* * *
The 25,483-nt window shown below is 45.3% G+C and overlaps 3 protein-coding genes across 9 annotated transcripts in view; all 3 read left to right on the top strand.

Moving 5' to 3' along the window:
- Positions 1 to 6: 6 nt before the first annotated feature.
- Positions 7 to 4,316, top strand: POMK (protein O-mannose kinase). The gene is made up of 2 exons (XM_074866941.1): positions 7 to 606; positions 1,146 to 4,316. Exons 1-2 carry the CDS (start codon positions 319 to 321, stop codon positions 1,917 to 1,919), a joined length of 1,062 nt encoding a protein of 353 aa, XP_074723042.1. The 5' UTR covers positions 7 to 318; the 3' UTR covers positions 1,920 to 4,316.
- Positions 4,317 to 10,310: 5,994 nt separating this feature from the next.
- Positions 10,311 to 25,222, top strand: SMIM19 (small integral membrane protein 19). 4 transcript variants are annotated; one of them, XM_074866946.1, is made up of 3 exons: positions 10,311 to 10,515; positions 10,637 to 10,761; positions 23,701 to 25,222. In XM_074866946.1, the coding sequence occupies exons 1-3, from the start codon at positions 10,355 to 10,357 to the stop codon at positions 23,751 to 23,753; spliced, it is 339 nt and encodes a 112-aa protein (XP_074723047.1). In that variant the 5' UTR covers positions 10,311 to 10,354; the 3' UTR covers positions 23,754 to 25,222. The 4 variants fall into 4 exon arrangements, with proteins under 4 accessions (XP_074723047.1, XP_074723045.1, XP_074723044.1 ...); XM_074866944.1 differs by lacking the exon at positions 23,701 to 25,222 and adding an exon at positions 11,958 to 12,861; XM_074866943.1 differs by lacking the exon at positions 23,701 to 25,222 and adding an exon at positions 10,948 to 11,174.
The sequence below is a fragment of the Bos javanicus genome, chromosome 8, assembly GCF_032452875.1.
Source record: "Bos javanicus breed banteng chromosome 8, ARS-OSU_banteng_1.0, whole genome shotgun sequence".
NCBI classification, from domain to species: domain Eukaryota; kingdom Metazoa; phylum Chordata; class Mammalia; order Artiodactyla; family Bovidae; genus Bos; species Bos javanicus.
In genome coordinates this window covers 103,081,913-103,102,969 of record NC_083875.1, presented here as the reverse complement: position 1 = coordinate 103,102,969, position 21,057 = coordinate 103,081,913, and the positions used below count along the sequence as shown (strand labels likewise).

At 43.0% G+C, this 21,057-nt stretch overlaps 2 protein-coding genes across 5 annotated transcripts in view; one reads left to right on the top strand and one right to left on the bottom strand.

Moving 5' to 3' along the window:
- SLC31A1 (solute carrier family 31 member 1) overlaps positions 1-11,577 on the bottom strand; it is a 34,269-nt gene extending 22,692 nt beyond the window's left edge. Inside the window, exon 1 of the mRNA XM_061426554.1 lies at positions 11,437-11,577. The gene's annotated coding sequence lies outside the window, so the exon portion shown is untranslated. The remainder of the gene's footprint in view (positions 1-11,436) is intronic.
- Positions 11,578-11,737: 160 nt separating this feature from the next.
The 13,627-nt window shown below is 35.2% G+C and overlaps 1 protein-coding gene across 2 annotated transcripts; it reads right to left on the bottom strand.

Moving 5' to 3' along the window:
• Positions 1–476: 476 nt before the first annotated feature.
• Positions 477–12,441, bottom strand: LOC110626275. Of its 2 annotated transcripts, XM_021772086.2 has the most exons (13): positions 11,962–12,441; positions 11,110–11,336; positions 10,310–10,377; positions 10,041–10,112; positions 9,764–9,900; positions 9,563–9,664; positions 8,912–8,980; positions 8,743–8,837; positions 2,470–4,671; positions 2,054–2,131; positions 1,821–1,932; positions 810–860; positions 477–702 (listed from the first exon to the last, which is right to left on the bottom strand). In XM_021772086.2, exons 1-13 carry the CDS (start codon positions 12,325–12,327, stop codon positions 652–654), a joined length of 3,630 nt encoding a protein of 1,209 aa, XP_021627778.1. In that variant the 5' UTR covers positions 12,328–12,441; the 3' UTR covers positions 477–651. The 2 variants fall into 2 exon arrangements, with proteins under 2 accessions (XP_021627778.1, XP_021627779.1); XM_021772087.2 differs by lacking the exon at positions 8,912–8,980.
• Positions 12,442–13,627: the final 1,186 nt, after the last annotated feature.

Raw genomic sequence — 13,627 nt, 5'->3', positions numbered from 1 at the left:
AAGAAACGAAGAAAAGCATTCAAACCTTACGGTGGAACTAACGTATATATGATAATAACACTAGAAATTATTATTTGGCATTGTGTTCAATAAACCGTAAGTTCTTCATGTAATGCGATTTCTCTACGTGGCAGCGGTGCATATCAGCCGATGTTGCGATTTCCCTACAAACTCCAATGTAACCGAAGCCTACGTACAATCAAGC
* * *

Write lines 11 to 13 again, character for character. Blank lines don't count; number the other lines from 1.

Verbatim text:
At 43.0% G+C, this 21,057-nt stretch overlaps 2 protein-coding genes across 5 annotated transcripts in view; one reads left to right on the top strand and one right to left on the bottom strand.

Moving 5' to 3' along the window:
- SLC31A1 (solute carrier family 31 member 1) overlaps positions 1-11,577 on the bottom strand; it is a 34,269-nt gene extending 22,692 nt beyond the window's left edge. Inside the window, exon 1 of the mRNA XM_061426554.1 lies at positions 11,437-11,577. The gene's annotated coding sequence lies outside the window, so the exon portion shown is untranslated. The remainder of the gene's footprint in view (positions 1-11,436) is intronic.